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Chapter 14: Improving Site Ranking and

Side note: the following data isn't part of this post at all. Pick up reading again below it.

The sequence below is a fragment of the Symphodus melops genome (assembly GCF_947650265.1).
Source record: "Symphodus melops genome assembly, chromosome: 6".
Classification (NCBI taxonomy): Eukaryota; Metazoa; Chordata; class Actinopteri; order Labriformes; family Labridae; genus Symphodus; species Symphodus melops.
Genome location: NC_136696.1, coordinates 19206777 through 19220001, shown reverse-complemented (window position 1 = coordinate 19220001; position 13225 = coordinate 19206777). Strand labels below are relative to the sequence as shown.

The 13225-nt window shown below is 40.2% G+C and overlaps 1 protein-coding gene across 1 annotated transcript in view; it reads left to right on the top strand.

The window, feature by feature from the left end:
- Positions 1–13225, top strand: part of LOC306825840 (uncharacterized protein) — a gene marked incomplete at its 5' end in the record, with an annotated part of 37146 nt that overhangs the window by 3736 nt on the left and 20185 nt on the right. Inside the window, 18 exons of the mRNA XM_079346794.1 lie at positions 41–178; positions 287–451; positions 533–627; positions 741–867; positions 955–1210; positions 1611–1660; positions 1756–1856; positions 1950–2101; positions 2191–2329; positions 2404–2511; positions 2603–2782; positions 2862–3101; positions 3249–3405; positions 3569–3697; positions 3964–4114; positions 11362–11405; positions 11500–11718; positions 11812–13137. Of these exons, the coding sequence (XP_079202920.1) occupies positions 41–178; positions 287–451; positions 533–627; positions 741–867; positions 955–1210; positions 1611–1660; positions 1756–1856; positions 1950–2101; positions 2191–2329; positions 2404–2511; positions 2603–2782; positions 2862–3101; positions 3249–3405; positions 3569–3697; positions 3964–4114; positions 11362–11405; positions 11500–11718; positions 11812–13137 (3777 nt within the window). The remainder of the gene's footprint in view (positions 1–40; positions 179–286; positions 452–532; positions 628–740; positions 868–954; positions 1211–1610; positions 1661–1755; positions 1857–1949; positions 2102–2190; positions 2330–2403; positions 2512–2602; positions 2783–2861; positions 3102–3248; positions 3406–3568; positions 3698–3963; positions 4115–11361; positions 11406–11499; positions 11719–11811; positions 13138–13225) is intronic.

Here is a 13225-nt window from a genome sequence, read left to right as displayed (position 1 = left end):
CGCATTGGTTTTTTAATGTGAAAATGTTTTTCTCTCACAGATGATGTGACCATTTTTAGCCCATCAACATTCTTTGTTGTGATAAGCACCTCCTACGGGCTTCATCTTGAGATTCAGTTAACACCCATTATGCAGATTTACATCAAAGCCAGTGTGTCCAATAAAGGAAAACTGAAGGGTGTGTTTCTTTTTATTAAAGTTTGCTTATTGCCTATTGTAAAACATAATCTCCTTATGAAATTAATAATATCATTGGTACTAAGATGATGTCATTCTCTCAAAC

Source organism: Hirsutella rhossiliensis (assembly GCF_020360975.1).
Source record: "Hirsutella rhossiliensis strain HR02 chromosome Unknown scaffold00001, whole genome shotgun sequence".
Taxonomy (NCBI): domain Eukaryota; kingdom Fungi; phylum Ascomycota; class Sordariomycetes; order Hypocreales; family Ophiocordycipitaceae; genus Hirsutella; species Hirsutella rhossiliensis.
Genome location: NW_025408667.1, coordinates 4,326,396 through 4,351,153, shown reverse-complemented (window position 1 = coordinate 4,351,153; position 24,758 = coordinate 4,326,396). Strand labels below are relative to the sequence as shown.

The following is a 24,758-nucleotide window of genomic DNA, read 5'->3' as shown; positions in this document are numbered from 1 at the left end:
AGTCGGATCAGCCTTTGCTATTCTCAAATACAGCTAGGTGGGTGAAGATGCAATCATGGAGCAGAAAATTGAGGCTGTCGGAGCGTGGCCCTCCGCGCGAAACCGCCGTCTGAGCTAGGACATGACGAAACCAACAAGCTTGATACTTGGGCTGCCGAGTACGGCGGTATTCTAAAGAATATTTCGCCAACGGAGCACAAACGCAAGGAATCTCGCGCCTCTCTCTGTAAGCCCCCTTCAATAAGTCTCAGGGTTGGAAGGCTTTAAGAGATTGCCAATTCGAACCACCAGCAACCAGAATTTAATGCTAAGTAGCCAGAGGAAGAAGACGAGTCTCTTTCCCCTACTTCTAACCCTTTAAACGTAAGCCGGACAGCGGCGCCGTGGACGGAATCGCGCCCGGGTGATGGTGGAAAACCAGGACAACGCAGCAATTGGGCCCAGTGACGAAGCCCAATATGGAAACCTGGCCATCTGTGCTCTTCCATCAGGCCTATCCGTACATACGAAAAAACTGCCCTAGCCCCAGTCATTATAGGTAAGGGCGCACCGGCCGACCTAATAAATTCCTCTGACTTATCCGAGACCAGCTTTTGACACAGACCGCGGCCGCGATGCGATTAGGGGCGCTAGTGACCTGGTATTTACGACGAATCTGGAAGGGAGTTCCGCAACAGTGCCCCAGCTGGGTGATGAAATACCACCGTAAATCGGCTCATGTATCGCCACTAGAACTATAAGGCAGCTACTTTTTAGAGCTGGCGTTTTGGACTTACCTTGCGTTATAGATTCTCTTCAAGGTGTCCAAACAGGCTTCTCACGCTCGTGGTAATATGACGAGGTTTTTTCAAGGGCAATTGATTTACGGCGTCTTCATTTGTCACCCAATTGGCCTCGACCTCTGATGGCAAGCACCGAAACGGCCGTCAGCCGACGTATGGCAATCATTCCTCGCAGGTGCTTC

Chapter 14: Improving Site Ranking and Managing 355 By getting rid of deeply nested tables for layout, ensuring that style is handled with CSS, and making your sites accessible for the disabled, you open up your site to be quickly and easily catalogued by a search engine. Add to that effective titling of your documents, clear language use, and many other cues related to readability and usability, and the rest of the job is pretty straightforward. A lot of information will try to steer you otherwise toward paying money for additional software or services to help you get ranked. This is only one of the many myths that exist regarding most search engines and how they rank you. Other myths include the following: A competitor can ruin your ranking. A competitor cannot purposely sabotage your ranking or remove you from a search engine under normal circumstances. However, if they have done a better job than you with the design of their site, or they have a very large amount of relevant links to their site, or they have a domain name that is very close to the main concept of the site, they might get a higher ranking (molly.com, for example, will rank higher on most search engines when people search for molly ). You can pay your way to the top of Google. No, you can t. You can buy sponsored links and advertising that will appear alongside or above searches of relevance to your site, but there are numerous factors that get sites to the top. Paid inclusion services are the way to go. No, they re not. With very few exceptions, inclusion services are scams, and finding those exceptions is very difficult (see the next section). No matter what your site spromotion goals, in the immortal words of rapper Chuck D, Don t believe the hype. Avoid Unscrupulous Marketing Techniques Here s a fact: No one can promise you top rankings on all major engines by doing anything to your site. I take that back! They can promise, and they do promise, but they don t deliver. In the past few years, a rash of Search Engine Optimization (SEO) companies has emerged to help us optimize the code on our site and fix problems related to search engine rankings. Many SEOs are straight-out frauds, doing nothing for their clients or doing very little and calling it a day. Of course, some of these companies aren t fraudulent, but the proliferation of the bad guys is such that you as a consumer must be hyper-vigilant if you decide to use any of their services. note Google has an excellent overview of SEOs that provides guidance in how to choose one, and how to report complaints about any SEO in the United States or abroad. See www.google.com/webmasters/seo.html. Thankfully, the techniques in this chapter, along with your well-designed and structured Web site will alleviate all of those woes. In fact, in just a few short pages, you ll learn enough to open your own SEO should you desire a little time on the guerrilla-marketing front.